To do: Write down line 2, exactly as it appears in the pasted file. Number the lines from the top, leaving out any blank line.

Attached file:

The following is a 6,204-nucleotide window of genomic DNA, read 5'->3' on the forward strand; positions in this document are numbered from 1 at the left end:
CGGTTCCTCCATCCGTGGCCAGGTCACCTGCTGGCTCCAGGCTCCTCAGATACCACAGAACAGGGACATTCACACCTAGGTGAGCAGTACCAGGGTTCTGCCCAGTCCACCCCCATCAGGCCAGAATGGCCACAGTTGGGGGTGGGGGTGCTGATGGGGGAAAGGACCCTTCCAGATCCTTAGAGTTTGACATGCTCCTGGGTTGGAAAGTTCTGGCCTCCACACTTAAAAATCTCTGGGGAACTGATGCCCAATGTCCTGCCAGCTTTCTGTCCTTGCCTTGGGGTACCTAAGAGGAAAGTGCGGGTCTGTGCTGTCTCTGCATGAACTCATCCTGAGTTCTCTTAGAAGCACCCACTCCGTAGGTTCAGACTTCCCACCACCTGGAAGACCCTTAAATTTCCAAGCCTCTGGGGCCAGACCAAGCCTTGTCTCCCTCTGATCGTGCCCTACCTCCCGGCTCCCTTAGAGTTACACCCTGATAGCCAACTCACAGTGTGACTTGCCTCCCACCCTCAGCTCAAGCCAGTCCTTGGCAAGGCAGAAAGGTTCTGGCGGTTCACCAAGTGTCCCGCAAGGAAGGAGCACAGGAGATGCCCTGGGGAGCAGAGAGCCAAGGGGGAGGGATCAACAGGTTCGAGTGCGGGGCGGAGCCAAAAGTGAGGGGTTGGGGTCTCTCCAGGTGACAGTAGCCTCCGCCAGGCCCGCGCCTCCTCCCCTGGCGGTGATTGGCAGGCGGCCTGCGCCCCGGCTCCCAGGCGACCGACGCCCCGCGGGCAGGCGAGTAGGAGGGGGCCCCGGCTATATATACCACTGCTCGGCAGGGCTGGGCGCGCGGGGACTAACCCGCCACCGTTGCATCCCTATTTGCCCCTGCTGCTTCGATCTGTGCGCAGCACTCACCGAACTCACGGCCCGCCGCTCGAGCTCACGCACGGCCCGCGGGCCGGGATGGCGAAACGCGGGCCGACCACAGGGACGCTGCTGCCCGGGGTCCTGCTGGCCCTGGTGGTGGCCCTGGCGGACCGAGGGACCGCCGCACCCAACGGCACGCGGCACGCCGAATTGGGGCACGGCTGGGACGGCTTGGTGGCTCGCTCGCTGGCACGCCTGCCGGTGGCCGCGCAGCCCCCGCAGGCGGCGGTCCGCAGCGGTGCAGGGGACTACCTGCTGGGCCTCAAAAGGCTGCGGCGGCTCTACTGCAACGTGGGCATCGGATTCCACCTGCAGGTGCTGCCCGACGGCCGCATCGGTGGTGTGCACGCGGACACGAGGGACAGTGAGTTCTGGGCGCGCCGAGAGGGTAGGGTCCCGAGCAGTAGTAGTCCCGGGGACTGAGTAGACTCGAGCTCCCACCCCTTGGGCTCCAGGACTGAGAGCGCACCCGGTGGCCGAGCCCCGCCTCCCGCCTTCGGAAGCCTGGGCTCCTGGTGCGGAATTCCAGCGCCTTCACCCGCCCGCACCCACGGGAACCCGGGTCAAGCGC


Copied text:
CGGTTCCTCCATCCGTGGCCAGGTCACCTGCTGGCTCCAGGCTCCTCAGATACCACAGAACAGGGACATTCACACCTAGGTGAGCAGTACCAGGGTTCTGCCCAGTCCACCCCCATCAGGCCAGAATGGCCACAGTTGGGGGTGGGGGTGCTGATGGGGGAAAGGACCCTTCCAGATCCTTAGAGTTTGACATGCTCCTGGGTTGGAAAGTTCTGGCCTCCACACTTAAAAATCTCTGGGGAACTGATGCCCAATGTCCTGCCAGCTTTCTGTCCTTGCCTTGGGGTACCTAAGAGGAAAGTGCGGGTCTGTGCTGTCTCTGCATGAACTCATCCTGAGTTCTCTTAGAAGCACCCACTCCGTAGGTTCAGACTTCCCACCACCTGGAAGACCCTTAAATTTCCAAGCCTCTGGGGCCAGACCAAGCCTTGTCTCCCTCTGATCGTGCCCTACCTCCCGGCTCCCTTAGAGTTACACCCTGATAGCCAACTCACAGTGTGACTTGCCTCCCACCCTCAGCTCAAGCCAGTCCTTGGCAAGGCAGAAAGGTTCTGGCGGTTCACCAAGTGTCCCGCAAGGAAGGAGCACAGGAGATGCCCTGGGGAGCAGAGAGCCAAGGGGGAGGGATCAACAGGTTCGAGTGCGGGGCGGAGCCAAAAGTGAGGGGTTGGGGTCTCTCCAGGTGACAGTAGCCTCCGCCAGGCCCGCGCCTCCTCCCCTGGCGGTGATTGGCAGGCGGCCTGCGCCCCGGCTCCCAGGCGACCGACGCCCCGCGGGCAGGCGAGTAGGAGGGGGCCCCGGCTATATATACCACTGCTCGGCAGGGCTGGGCGCGCGGGGACTAACCCGCCACCGTTGCATCCCTATTTGCCCCTGCTGCTTCGATCTGTGCGCAGCACTCACCGAACTCACGGCCCGCCGCTCGAGCTCACGCACGGCCCGCGGGCCGGGATGGCGAAACGCGGGCCGACCACAGGGACGCTGCTGCCCGGGGTCCTGCTGGCCCTGGTGGTGGCCCTGGCGGACCGAGGGACCGCCGCACCCAACGGCACGCGGCACGCCGAATTGGGGCACGGCTGGGACGGCTTGGTGGCTCGCTCGCTGGCACGCCTGCCGGTGGCCGCGCAGCCCCCGCAGGCGGCGGTCCGCAGCGGTGCAGGGGACTACCTGCTGGGCCTCAAAAGGCTGCGGCGGCTCTACTGCAACGTGGGCATCGGATTCCACCTGCAGGTGCTGCCCGACGGCCGCATCGGTGGTGTGCACGCGGACACGAGGGACAGTGAGTTCTGGGCGCGCCGAGAGGGTAGGGTCCCGAGCAGTAGTAGTCCCGGGGACTGAGTAGACTCGAGCTCCCACCCCTTGGGCTCCAGGACTGAGAGCGCACCCGGTGGCCGAGCCCCGCCTCCCGCCTTCGGAAGCCTGGGCTCCTGGTGCGGAATTCCAGCGCCTTCACCCGCCCGCACCCACGGGAACCCGGGTCAAGCGC